On a homestead, you use whatever you have available to do the job. You might not get the same result as the expensive bagged stuff, but these mulch alternatives will still make a huge difference!
Mulch is “a material (such as decaying leaves, bark, or compost) spread around or over a plant to enrich or insulate the soil”. This means that you can use any material to enrich your soil. Don’t get stuck in the mindset that you need to use the $3 a bag dyed wood chips that they are selling in front of the grocery store.
We have used several different mulch alternatives here on the homestead and found that some work better than others. The results varied, depending on what we were mulching and what we were mulching with. One thing you can be sure of is that using any of the alternatives I mention below beat not mulching every time.
Why You Should Mulch Your Garden
Plants that are grown with a layer of much produce much higher yields than they do without mulch. The layer of material acts as a layer of insulation, providing a more consistent environment.
Mulch works to seal any water in the soil so it doesn’t evaporate as quickly. This study shows that mulching your garden can reduce the amount of water evaporating by 25%.
Using mulch also helps insulate your garden plants throughout the year. In the summer, it will help keep the roots much cooler that soil by itself. In the winter, it will help keep the roots protected from harsh freezing temperatures. Some studies have also discovered that mulch helps keep the soil cold in early spring, stopping plants from coming out of dormancy before the threat of frost has passed.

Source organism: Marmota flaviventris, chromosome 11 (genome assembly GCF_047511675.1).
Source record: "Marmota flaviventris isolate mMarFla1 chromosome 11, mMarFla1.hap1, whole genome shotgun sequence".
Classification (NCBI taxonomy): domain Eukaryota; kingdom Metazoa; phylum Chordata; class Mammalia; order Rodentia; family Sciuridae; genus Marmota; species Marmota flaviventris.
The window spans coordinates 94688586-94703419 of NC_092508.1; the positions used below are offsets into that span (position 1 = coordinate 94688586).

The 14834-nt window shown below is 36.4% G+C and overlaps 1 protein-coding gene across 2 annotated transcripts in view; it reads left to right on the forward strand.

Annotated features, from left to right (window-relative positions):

Another benefit of mulching is that you will naturally have less weeds to deal with if you do it right. Weeds need sunlight, soil, and water to grow and it’s hard for the seeds to be on the soil and get sunlight through a few inched of mulch.
My Top 10 Mulch Alternatives
Here is a list of my top 10 mulch alternatives that I have used. Each one has its own benefits and downfalls, so do a little research before deciding on which to use.
If you live in an area like we do, you get buried in pine needles in the fall. Usually, you rake them all up and hopefully put them in your compost pile. What people don’t realize, is that they are missing out on one of the best alternatives for traditional mulch.
Pine needles are an amazing natural insulator that people are throwing away every year! The only thing you need to watch out for is the fact that they increase the acid level of the soil they are insulating. Pine needle mulch is best used to insulate plants that love acidic soils, such as garlic, strawberries, and blueberries.
If you don’t live in an area where pine trees are prevalent, collect some old Christmas trees. Many cities have even started collecting Christmas trees, grinding them up, and giving them away as free mulch!
Leaves are another natural product that are typically raked up and disposed of every year. We love using leaves for mulch so much that we cover our entire garden with them every fall.
We like to grind the leaves up by mowing them, the dumping them a few inches thick over the garden. Grinding them up releases what moisture they have locked within and increases the speed in which they decompose. By spring, they are typically already turned into fertilizer that is already mixed into the soil.
The only problem that we have with mulch is that you need to keep it really wet when you first spread it. If you let the leaves dry, the wind will spread them back out and really make your husband angry. I water them once a day for the first two weeks while they get settled in for the winter.
If you have extra leaves left over like we do, mix them with your livestock manure for great compost. Check out the results of just two weeks of mixing these two in my Instagram picture below.